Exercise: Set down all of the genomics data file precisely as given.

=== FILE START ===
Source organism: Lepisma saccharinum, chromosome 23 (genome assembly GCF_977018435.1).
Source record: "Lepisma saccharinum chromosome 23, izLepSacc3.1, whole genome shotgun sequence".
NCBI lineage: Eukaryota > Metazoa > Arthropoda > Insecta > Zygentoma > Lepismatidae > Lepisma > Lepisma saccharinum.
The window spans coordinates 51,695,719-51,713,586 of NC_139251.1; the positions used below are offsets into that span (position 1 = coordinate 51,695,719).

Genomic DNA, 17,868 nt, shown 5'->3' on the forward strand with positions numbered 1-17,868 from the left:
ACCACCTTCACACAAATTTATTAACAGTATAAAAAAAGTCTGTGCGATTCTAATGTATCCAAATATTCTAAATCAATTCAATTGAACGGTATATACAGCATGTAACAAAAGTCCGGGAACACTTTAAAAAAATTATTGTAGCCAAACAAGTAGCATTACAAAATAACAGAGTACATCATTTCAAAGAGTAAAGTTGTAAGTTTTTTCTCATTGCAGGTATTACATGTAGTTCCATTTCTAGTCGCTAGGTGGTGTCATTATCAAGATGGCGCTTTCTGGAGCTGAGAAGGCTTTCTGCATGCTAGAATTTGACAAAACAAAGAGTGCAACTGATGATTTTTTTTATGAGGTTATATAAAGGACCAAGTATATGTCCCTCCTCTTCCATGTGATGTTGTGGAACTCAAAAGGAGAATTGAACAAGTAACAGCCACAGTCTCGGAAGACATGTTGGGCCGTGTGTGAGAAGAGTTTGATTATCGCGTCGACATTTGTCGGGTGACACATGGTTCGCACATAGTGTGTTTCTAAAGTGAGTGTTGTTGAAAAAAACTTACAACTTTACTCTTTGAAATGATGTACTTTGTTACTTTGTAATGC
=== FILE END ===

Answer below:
Source organism: Lepisma saccharinum, chromosome 23 (genome assembly GCF_977018435.1).
Source record: "Lepisma saccharinum chromosome 23, izLepSacc3.1, whole genome shotgun sequence".
NCBI lineage: Eukaryota > Metazoa > Arthropoda > Insecta > Zygentoma > Lepismatidae > Lepisma > Lepisma saccharinum.
The window spans coordinates 51,695,719-51,713,586 of NC_139251.1; the positions used below are offsets into that span (position 1 = coordinate 51,695,719).

Genomic DNA, 17,868 nt, shown 5'->3' on the forward strand with positions numbered 1-17,868 from the left:
ACCACCTTCACACAAATTTATTAACAGTATAAAAAAAGTCTGTGCGATTCTAATGTATCCAAATATTCTAAATCAATTCAATTGAACGGTATATACAGCATGTAACAAAAGTCCGGGAACACTTTAAAAAAATTATTGTAGCCAAACAAGTAGCATTACAAAATAACAGAGTACATCATTTCAAAGAGTAAAGTTGTAAGTTTTTTCTCATTGCAGGTATTACATGTAGTTCCATTTCTAGTCGCTAGGTGGTGTCATTATCAAGATGGCGCTTTCTGGAGCTGAGAAGGCTTTCTGCATGCTAGAATTTGACAAAACAAAGAGTGCAACTGATGATTTTTTTTATGAGGTTATATAAAGGACCAAGTATATGTCCCTCCTCTTCCATGTGATGTTGTGGAACTCAAAAGGAGAATTGAACAAGTAACAGCCACAGTCTCGGAAGACATGTTGGGCCGTGTGTGAGAAGAGTTTGATTATCGCGTCGACATTTGTCGGGTGACACATGGTTCGCACATAGTGTGTTTCTAAAGTGAGTGTTGTTGAAAAAAACTTACAACTTTACTCTTTGAAATGATGTACTTTGTTACTTTGTAATGC